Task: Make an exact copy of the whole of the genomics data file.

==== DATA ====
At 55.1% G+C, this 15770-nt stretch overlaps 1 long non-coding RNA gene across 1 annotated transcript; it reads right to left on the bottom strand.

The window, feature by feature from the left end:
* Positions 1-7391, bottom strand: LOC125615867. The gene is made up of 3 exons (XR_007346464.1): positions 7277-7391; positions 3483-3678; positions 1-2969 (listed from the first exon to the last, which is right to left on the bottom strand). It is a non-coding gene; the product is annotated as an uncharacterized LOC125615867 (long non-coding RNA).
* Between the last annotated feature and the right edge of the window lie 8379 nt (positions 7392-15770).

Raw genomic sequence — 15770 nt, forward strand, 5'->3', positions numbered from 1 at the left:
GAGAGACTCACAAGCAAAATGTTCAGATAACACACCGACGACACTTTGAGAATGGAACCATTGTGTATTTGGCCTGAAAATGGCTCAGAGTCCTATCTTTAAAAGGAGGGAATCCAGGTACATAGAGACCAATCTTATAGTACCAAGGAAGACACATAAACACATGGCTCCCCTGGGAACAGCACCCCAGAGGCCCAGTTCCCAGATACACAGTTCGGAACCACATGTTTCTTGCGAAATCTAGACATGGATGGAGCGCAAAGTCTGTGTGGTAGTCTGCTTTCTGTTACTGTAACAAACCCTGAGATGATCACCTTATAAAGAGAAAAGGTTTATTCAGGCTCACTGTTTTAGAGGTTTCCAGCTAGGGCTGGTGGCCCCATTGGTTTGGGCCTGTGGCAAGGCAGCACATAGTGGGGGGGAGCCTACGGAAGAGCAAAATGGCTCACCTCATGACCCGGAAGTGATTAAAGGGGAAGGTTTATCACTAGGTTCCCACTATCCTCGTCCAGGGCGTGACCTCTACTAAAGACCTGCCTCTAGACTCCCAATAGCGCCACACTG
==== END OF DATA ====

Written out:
At 55.1% G+C, this 15770-nt stretch overlaps 1 long non-coding RNA gene across 1 annotated transcript; it reads right to left on the bottom strand.

The window, feature by feature from the left end:
* Positions 1-7391, bottom strand: LOC125615867. The gene is made up of 3 exons (XR_007346464.1): positions 7277-7391; positions 3483-3678; positions 1-2969 (listed from the first exon to the last, which is right to left on the bottom strand). It is a non-coding gene; the product is annotated as an uncharacterized LOC125615867 (long non-coding RNA).
* Between the last annotated feature and the right edge of the window lie 8379 nt (positions 7392-15770).

Raw genomic sequence — 15770 nt, forward strand, 5'->3', positions numbered from 1 at the left:
GAGAGACTCACAAGCAAAATGTTCAGATAACACACCGACGACACTTTGAGAATGGAACCATTGTGTATTTGGCCTGAAAATGGCTCAGAGTCCTATCTTTAAAAGGAGGGAATCCAGGTACATAGAGACCAATCTTATAGTACCAAGGAAGACACATAAACACATGGCTCCCCTGGGAACAGCACCCCAGAGGCCCAGTTCCCAGATACACAGTTCGGAACCACATGTTTCTTGCGAAATCTAGACATGGATGGAGCGCAAAGTCTGTGTGGTAGTCTGCTTTCTGTTACTGTAACAAACCCTGAGATGATCACCTTATAAAGAGAAAAGGTTTATTCAGGCTCACTGTTTTAGAGGTTTCCAGCTAGGGCTGGTGGCCCCATTGGTTTGGGCCTGTGGCAAGGCAGCACATAGTGGGGGGGAGCCTACGGAAGAGCAAAATGGCTCACCTCATGACCCGGAAGTGATTAAAGGGGAAGGTTTATCACTAGGTTCCCACTATCCTCGTCCAGGGCGTGACCTCTACTAAAGACCTGCCTCTAGACTCCCAATAGCGCCACACTG